Melanie came up to me after our weekly meeting one Monday, complaining about how she was fed up with Zoe. She whined angrily about Zoe’s audacity and abusive nature. A hundred computers buzzed in the background as Melanie flailed her arms about. I nervously looked around the vast cubicle space and quietly agreed with her. I loved it when Melanie confided in me. It made me feel less crazy about my own anger towards Zoe. I told her how on top of Zoe and everything that I just didn’t think I could do the job anymore. I confided that it was all just too stressful for me and that it was really starting to get to me.
I was really hungover on that particular day and after Melanie was done complaining about Zoe, I told her a little bit about the bad night I had had the night before. As usual after a night of heavy drinking, I was very much on edge. Back then, I wasn’t aware what a negative effect alcohol had on my body and more so, on my mental state.
Melanie had listened for a second and then suggested that we go on a walk during lunch or something. I had appreciated that. It was like I finally had a friend at work.
Each minute that went by that morning I got more and more stressed. My mind couldn’t stop thinking about the fight I had had the night before. I also reeled about the upcoming agony I was in for with Zoe. I was supposed to train with her on a fermentation later that day. I couldn’t reach for a positive thought about anything to save my life. I was living in the past and the future and desperately avoiding the fear in the now.
After I was done with my first production of the day in the dark lab in the back of our section, I went into the main lab where Melanie and another girl were hanging out and talking.
They were working on something, some kind of prep for one of Ashley’s productions by the look of it when I heard Melanie say dispirited, “Yeah, it’s just one of those days I guess.” I assumed she had been joining me into the conversation, so I said “yeah, just one of those days,” agreeing dispirited.
Then her tone changed and she became more bold and aggressive, “It’s like my boyfriend,” she said. “I mean everyone has problems,” emphasizing the word everyone, “And when people have problems I just want to yell loudly in their faces, what I say to him, “NOBODY CARES!!!” She finished and she walked swiftly out of the room with a slight stomp.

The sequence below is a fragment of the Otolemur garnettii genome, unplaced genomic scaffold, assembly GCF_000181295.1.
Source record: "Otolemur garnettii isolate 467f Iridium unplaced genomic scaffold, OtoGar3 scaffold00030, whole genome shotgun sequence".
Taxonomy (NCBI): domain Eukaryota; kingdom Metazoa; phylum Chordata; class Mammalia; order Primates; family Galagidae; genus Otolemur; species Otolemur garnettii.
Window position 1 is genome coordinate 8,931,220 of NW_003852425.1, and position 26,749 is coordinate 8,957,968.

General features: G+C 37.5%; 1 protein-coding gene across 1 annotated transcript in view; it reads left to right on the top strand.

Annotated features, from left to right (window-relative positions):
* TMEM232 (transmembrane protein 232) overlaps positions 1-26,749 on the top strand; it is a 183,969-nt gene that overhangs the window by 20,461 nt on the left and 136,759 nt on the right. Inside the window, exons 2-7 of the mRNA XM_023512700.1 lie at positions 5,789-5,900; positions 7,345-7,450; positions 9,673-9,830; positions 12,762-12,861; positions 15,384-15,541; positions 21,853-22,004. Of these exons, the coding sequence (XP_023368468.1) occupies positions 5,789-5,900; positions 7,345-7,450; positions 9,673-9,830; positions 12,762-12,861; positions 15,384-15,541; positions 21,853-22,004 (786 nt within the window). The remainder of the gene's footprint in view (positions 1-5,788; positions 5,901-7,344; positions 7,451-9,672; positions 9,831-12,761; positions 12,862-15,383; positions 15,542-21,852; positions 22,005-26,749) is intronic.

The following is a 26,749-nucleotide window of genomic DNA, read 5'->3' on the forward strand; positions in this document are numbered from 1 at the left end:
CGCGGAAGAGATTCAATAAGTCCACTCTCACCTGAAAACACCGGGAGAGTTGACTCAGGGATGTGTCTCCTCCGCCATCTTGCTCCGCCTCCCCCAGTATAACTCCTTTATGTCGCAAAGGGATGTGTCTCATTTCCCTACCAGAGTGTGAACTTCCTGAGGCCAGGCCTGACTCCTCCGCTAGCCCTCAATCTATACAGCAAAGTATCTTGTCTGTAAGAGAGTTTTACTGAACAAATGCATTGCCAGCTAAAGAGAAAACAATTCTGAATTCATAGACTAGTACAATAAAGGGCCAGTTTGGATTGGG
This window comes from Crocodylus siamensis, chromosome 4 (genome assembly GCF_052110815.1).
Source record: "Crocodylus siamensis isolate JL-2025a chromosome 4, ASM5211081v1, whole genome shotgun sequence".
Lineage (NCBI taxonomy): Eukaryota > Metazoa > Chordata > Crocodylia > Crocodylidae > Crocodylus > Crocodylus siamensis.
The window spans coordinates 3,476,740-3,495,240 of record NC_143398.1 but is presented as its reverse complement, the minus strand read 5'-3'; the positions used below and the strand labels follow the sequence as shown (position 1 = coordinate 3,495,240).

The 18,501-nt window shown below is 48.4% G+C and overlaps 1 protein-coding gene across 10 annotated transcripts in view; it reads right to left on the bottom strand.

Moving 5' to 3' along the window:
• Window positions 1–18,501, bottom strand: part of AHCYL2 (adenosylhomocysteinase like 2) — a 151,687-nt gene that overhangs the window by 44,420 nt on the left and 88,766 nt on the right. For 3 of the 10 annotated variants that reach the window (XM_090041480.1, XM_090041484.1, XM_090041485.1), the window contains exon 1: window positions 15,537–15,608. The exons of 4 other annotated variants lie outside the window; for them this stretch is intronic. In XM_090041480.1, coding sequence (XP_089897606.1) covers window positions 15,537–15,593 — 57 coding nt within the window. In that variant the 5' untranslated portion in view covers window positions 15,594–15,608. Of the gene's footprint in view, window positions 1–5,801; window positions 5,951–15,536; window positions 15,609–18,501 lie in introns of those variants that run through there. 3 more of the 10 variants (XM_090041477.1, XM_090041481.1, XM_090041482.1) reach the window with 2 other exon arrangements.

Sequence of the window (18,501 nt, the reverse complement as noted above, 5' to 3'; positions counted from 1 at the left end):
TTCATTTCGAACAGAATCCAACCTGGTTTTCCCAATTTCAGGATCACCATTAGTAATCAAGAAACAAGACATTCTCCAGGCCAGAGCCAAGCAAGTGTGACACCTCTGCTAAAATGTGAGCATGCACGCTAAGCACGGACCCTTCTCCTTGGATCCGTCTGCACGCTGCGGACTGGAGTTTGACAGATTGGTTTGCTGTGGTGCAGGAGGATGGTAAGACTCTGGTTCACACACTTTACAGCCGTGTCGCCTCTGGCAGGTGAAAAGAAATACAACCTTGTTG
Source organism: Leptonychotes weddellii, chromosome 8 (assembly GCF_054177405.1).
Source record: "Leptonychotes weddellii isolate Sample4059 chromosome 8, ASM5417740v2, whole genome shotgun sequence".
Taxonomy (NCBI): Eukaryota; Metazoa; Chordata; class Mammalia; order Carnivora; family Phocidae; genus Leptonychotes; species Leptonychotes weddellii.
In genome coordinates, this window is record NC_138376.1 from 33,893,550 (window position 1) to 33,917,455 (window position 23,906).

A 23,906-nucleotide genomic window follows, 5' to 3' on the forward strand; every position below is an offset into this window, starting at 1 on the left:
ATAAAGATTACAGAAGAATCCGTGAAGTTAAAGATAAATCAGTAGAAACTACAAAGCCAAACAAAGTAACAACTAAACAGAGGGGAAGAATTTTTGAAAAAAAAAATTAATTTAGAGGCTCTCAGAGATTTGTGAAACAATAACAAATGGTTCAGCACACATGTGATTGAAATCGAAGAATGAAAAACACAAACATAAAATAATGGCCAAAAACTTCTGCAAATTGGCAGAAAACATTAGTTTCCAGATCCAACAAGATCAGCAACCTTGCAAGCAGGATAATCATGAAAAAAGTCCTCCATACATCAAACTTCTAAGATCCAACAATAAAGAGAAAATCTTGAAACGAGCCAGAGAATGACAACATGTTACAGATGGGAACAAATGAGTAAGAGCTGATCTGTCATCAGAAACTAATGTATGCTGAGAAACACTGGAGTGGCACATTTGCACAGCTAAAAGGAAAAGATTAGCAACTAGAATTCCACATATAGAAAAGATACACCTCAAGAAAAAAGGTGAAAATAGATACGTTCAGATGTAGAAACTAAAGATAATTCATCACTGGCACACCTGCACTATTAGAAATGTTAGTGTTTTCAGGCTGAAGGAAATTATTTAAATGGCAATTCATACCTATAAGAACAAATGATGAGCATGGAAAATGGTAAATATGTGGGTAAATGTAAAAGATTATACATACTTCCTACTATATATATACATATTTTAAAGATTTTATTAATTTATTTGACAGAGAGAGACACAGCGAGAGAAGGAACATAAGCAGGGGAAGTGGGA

What in the world was that? I questioned in my mind, worried that somehow it had to do with me. After about 20 seconds I got that sinking feeling where I knew exactly what she was talking about. I attributed it to our early morning discussion where she was bitching about Zoe and I had told her about my bad night and how I didn’t think I could do this job anymore.
In an alcohol depressed and anxious state I knew I needed to leave the building. I had made it up in my mind that I couldn’t stay there a minute longer. I was scatter-brained, panicky and the word insecure could probably cover about a quarter of what I was feeling. It was obvious everyone in this lab hated me. I was in flight or fight mode and I couldn’t bear the thought of spending a whole afternoon with an unapproving Zoe while worrying about Melanie’s true feelings for me. How could I keep showing my face at this job day in and day out and try to remain positive when I felt mocked and hated for being myself. I felt defeated more than words could describe.
I racked my brain trying to think of why Melanie had acted like she cared about me and then, all of a sudden, became so cold to me. Afterall, I always listened to her personal problems. I was always there for her. Then, I barely brushed the surface of my personal stuff and I got, “NOBODY CARES”?
Why did nobody care about me?
I left the room to go back into the lab where I had been working in to finish cleaning up. She was walking in the opposite direction towards me in the hallway. Maybe it hadn’t been about me, I tried to persuade myself. I quickly glanced up to check her demeanor.
She was clearly still in stomping mode and gave me an easy resting bitch face.
I gave her a dirty look. I couldn’t help it. Even though it probably wasn’t even a dirty look, merely not an overly friendly smile like I usually gave her.
I finished cleaning up and was silently fuming but also very shaky. I walked down to where my boss was having a meeting. It felt like I needed a drink or several, some hair of the dog to wean myself off of the binge from the night before.
I told Mark that I wanted to quit. I didn’t want to give my notice, I just wanted to be done. He was immediately scattered and tried to see if there was anything he could do. I told him no, packed up my desk, and on I went. I unloaded the the old whale poster, pencil holder and other small belongings into my passenger seat.
It hurt. Especially in front of Ashley. I had always really liked Ashley but was always too nervous in front of her to be my honest self. Melanie had apparently been telling her how I was whining about my problems to her which felt mortifying and uncharacteristic of who I really was.
I was so naive at that point in my life. I thought that people were trustworthy and what they showed me to my face was actually how they felt about me. But that couldn’t be farther from the truth. Even though what I went through with Zoe and Melanie hurt most days and especially so on the last day it taught me to be resilient. Quitting was the first step in me doing something for myself no matter how bad it could be for my career in biology.